TY - JOUR

T1 - Threshold models for species sensitivity distributions applied to aquatic risk assessment for zinc.

AU - van Straalen, N.M.

PY - 2002

Y1 - 2002

N2 - Species sensitivity distributions (SSDs) are used in ecological risk assessment to derive maximum acceptable concentrations of toxicants in the environment from a limited set of ecotoxicity data obtained in the laboratory. Such distributions usually employ continuous bell-shaped functions such as the normal and the logistic distribution, which have the disadvantage that an arbitrary cut-off value must be chosen (usually the 5-percentile) to designate the concentration below which the fraction of species exposed above their no-effect level is considered acceptably small. In this paper the possibility is explored of introducing a true no-effect principle in the SSD framework by considering models with a finite lower threshold. Four of these distributions are elaborated, the uniform, triangular, exponential and Weibull distributions. The mathematical representations of these functions were re-parameterized allowing direct estimation of the threshold parameter by nonlinear regression. By way of example, a data set comprising chronic ecotoxicity of zinc to 21 different aquatic organisms was used. The exponential distribution did not describe the data well. The other distributions provided estimates for HC

AB - Species sensitivity distributions (SSDs) are used in ecological risk assessment to derive maximum acceptable concentrations of toxicants in the environment from a limited set of ecotoxicity data obtained in the laboratory. Such distributions usually employ continuous bell-shaped functions such as the normal and the logistic distribution, which have the disadvantage that an arbitrary cut-off value must be chosen (usually the 5-percentile) to designate the concentration below which the fraction of species exposed above their no-effect level is considered acceptably small. In this paper the possibility is explored of introducing a true no-effect principle in the SSD framework by considering models with a finite lower threshold. Four of these distributions are elaborated, the uniform, triangular, exponential and Weibull distributions. The mathematical representations of these functions were re-parameterized allowing direct estimation of the threshold parameter by nonlinear regression. By way of example, a data set comprising chronic ecotoxicity of zinc to 21 different aquatic organisms was used. The exponential distribution did not describe the data well. The other distributions provided estimates for HC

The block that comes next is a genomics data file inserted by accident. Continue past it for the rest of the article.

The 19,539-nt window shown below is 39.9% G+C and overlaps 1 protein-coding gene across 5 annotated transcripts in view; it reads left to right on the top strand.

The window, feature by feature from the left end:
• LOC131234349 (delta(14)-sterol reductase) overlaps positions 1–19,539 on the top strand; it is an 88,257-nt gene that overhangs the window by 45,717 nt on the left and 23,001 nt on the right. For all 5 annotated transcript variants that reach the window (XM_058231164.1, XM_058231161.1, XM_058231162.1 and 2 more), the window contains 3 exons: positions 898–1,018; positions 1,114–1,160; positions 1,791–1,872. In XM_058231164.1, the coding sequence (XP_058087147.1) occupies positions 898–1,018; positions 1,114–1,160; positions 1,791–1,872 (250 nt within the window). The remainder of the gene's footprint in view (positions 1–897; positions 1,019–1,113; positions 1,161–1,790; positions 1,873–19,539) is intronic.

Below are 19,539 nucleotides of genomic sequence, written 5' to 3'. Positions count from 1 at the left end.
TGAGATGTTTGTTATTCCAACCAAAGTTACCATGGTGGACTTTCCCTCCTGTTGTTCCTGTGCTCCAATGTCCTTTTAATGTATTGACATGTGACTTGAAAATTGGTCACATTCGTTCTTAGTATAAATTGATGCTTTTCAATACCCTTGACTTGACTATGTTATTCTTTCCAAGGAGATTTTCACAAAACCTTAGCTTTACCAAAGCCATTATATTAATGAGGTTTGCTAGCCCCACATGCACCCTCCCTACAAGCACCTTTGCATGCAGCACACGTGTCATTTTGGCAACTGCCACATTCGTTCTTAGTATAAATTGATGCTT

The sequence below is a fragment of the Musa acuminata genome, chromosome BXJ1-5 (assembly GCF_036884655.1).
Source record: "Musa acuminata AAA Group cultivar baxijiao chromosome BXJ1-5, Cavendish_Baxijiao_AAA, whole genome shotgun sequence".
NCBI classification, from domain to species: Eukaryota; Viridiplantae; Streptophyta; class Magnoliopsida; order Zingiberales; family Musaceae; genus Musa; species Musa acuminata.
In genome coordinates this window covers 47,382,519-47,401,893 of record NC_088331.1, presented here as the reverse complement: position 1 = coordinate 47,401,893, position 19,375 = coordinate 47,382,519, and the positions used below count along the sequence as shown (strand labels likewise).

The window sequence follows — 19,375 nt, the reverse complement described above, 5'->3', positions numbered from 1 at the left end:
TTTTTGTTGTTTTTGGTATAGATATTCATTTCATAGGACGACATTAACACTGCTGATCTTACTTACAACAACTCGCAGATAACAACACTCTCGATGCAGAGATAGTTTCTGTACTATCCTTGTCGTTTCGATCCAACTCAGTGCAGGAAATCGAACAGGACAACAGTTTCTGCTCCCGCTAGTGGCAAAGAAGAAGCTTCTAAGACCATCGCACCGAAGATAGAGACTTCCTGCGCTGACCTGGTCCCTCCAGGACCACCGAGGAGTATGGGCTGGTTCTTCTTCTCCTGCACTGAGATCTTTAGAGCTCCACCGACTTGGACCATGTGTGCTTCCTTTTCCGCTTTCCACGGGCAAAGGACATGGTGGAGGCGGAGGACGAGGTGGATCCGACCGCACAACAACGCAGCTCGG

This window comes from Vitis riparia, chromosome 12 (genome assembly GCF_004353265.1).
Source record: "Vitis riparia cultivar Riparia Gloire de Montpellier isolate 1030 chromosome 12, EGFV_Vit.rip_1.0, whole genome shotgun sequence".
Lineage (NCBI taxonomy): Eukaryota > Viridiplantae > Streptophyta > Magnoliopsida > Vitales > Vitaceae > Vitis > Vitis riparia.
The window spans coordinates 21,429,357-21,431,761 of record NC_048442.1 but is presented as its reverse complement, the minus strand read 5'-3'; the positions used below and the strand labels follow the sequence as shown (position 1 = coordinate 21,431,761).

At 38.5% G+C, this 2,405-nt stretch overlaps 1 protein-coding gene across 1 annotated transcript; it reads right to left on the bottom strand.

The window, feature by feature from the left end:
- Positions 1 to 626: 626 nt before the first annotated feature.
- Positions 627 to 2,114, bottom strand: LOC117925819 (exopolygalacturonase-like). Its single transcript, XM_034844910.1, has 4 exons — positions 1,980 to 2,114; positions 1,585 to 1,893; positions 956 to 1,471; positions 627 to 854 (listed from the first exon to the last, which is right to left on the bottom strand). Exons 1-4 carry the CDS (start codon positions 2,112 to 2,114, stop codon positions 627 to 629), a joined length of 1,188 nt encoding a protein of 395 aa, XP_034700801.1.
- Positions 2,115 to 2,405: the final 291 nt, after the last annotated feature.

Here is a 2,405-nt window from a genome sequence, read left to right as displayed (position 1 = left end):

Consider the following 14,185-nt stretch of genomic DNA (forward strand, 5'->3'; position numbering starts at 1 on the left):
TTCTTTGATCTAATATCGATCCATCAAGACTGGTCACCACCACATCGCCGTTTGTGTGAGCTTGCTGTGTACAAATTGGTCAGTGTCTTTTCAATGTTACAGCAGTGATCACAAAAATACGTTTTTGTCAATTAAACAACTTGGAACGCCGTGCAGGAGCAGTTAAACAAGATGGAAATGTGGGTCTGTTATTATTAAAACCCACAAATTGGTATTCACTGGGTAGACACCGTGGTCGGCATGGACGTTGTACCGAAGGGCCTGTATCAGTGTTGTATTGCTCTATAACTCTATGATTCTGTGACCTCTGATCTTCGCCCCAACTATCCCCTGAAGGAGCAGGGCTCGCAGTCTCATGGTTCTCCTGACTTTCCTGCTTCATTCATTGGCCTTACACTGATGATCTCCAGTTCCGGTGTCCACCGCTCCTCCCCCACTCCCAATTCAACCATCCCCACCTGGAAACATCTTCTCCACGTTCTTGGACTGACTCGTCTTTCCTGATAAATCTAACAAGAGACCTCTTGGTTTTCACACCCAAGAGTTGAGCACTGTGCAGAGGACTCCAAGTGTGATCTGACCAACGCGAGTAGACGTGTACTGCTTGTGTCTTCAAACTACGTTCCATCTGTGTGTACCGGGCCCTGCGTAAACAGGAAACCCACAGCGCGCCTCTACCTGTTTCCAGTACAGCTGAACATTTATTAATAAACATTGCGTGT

U2 - 10.1016/S1382-6689(01)00114-4

DO - 10.1016/S1382-6689(01)00114-4

M3 - Article

VL - 11

SP - 167

EP - 172

JO - Environmental Toxicology and Pharmacology

JF - Environmental Toxicology and Pharmacology

SN - 1382-6689

ER -